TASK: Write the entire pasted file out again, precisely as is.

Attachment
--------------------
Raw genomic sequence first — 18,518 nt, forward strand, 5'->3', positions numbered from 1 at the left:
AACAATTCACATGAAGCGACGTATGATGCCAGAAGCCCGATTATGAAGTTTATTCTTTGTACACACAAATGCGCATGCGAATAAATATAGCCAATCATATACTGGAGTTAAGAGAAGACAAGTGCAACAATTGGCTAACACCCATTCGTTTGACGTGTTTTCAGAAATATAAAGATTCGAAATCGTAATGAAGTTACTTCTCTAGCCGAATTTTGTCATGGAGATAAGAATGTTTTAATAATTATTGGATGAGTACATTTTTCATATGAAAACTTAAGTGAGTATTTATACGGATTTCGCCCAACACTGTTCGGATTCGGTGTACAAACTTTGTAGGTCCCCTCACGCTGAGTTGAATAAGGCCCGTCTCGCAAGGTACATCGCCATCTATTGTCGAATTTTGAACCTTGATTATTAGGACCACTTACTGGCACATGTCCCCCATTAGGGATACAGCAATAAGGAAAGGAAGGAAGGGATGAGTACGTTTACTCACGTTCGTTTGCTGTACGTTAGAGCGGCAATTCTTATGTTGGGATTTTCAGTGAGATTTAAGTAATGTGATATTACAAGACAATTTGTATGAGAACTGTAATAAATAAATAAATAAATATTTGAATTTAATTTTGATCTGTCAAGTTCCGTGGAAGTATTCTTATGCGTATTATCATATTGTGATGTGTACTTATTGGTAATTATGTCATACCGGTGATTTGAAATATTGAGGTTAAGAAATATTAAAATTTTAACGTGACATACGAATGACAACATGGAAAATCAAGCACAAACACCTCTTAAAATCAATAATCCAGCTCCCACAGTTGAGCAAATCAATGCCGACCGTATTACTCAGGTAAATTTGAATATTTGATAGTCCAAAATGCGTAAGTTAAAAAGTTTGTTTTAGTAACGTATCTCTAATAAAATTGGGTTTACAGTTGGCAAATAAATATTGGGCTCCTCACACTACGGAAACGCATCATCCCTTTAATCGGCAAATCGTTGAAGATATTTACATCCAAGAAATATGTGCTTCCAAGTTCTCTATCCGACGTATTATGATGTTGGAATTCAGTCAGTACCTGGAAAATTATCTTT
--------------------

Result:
Raw genomic sequence first — 18,518 nt, forward strand, 5'->3', positions numbered from 1 at the left:
AACAATTCACATGAAGCGACGTATGATGCCAGAAGCCCGATTATGAAGTTTATTCTTTGTACACACAAATGCGCATGCGAATAAATATAGCCAATCATATACTGGAGTTAAGAGAAGACAAGTGCAACAATTGGCTAACACCCATTCGTTTGACGTGTTTTCAGAAATATAAAGATTCGAAATCGTAATGAAGTTACTTCTCTAGCCGAATTTTGTCATGGAGATAAGAATGTTTTAATAATTATTGGATGAGTACATTTTTCATATGAAAACTTAAGTGAGTATTTATACGGATTTCGCCCAACACTGTTCGGATTCGGTGTACAAACTTTGTAGGTCCCCTCACGCTGAGTTGAATAAGGCCCGTCTCGCAAGGTACATCGCCATCTATTGTCGAATTTTGAACCTTGATTATTAGGACCACTTACTGGCACATGTCCCCCATTAGGGATACAGCAATAAGGAAAGGAAGGAAGGGATGAGTACGTTTACTCACGTTCGTTTGCTGTACGTTAGAGCGGCAATTCTTATGTTGGGATTTTCAGTGAGATTTAAGTAATGTGATATTACAAGACAATTTGTATGAGAACTGTAATAAATAAATAAATAAATATTTGAATTTAATTTTGATCTGTCAAGTTCCGTGGAAGTATTCTTATGCGTATTATCATATTGTGATGTGTACTTATTGGTAATTATGTCATACCGGTGATTTGAAATATTGAGGTTAAGAAATATTAAAATTTTAACGTGACATACGAATGACAACATGGAAAATCAAGCACAAACACCTCTTAAAATCAATAATCCAGCTCCCACAGTTGAGCAAATCAATGCCGACCGTATTACTCAGGTAAATTTGAATATTTGATAGTCCAAAATGCGTAAGTTAAAAAGTTTGTTTTAGTAACGTATCTCTAATAAAATTGGGTTTACAGTTGGCAAATAAATATTGGGCTCCTCACACTACGGAAACGCATCATCCCTTTAATCGGCAAATCGTTGAAGATATTTACATCCAAGAAATATGTGCTTCCAAGTTCTCTATCCGACGTATTATGATGTTGGAATTCAGTCAGTACCTGGAAAATTATCTTT